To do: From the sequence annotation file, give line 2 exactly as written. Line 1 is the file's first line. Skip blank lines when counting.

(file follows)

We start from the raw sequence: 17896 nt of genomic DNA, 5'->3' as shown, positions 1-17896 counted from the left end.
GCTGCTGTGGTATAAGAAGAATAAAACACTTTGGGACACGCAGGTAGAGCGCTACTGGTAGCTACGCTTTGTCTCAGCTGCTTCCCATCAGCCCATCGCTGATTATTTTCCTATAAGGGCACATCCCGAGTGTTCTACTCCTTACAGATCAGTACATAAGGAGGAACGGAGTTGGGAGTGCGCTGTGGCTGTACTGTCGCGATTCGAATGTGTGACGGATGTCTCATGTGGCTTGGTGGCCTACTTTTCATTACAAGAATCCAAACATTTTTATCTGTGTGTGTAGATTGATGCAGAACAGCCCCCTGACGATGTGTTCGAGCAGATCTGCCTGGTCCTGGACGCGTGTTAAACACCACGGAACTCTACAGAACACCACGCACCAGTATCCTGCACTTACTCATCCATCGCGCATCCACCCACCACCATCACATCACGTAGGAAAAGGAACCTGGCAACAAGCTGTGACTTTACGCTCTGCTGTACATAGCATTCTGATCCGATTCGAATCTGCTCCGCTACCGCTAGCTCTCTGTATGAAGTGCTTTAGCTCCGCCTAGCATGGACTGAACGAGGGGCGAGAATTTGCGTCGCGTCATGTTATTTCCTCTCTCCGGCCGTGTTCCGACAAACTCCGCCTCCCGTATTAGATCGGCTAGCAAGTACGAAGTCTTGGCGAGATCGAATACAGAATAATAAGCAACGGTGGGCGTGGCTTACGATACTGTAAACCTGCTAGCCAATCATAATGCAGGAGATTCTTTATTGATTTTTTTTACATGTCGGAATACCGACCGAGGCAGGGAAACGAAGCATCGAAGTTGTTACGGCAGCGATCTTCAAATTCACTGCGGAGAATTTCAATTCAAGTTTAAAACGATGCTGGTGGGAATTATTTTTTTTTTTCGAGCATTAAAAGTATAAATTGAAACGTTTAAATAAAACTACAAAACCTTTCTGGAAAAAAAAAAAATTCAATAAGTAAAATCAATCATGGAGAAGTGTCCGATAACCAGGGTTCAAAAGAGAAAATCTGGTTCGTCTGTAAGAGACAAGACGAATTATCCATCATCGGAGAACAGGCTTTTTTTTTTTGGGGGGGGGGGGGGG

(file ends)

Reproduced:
GCTGCTGTGGTATAAGAAGAATAAAACACTTTGGGACACGCAGGTAGAGCGCTACTGGTAGCTACGCTTTGTCTCAGCTGCTTCCCATCAGCCCATCGCTGATTATTTTCCTATAAGGGCACATCCCGAGTGTTCTACTCCTTACAGATCAGTACATAAGGAGGAACGGAGTTGGGAGTGCGCTGTGGCTGTACTGTCGCGATTCGAATGTGTGACGGATGTCTCATGTGGCTTGGTGGCCTACTTTTCATTACAAGAATCCAAACATTTTTATCTGTGTGTGTAGATTGATGCAGAACAGCCCCCTGACGATGTGTTCGAGCAGATCTGCCTGGTCCTGGACGCGTGTTAAACACCACGGAACTCTACAGAACACCACGCACCAGTATCCTGCACTTACTCATCCATCGCGCATCCACCCACCACCATCACATCACGTAGGAAAAGGAACCTGGCAACAAGCTGTGACTTTACGCTCTGCTGTACATAGCATTCTGATCCGATTCGAATCTGCTCCGCTACCGCTAGCTCTCTGTATGAAGTGCTTTAGCTCCGCCTAGCATGGACTGAACGAGGGGCGAGAATTTGCGTCGCGTCATGTTATTTCCTCTCTCCGGCCGTGTTCCGACAAACTCCGCCTCCCGTATTAGATCGGCTAGCAAGTACGAAGTCTTGGCGAGATCGAATACAGAATAATAAGCAACGGTGGGCGTGGCTTACGATACTGTAAACCTGCTAGCCAATCATAATGCAGGAGATTCTTTATTGATTTTTTTTACATGTCGGAATACCGACCGAGGCAGGGAAACGAAGCATCGAAGTTGTTACGGCAGCGATCTTCAAATTCACTGCGGAGAATTTCAATTCAAGTTTAAAACGATGCTGGTGGGAATTATTTTTTTTTTTCGAGCATTAAAAGTATAAATTGAAACGTTTAAATAAAACTACAAAACCTTTCTGGAAAAAAAAAAAATTCAATAAGTAAAATCAATCATGGAGAAGTGTCCGATAACCAGGGTTCAAAAGAGAAAATCTGGTTCGTCTGTAAGAGACAAGACGAATTATCCATCATCGGAGAACAGGCTTTTTTTTTTTGGGGGGGGGGGGGGG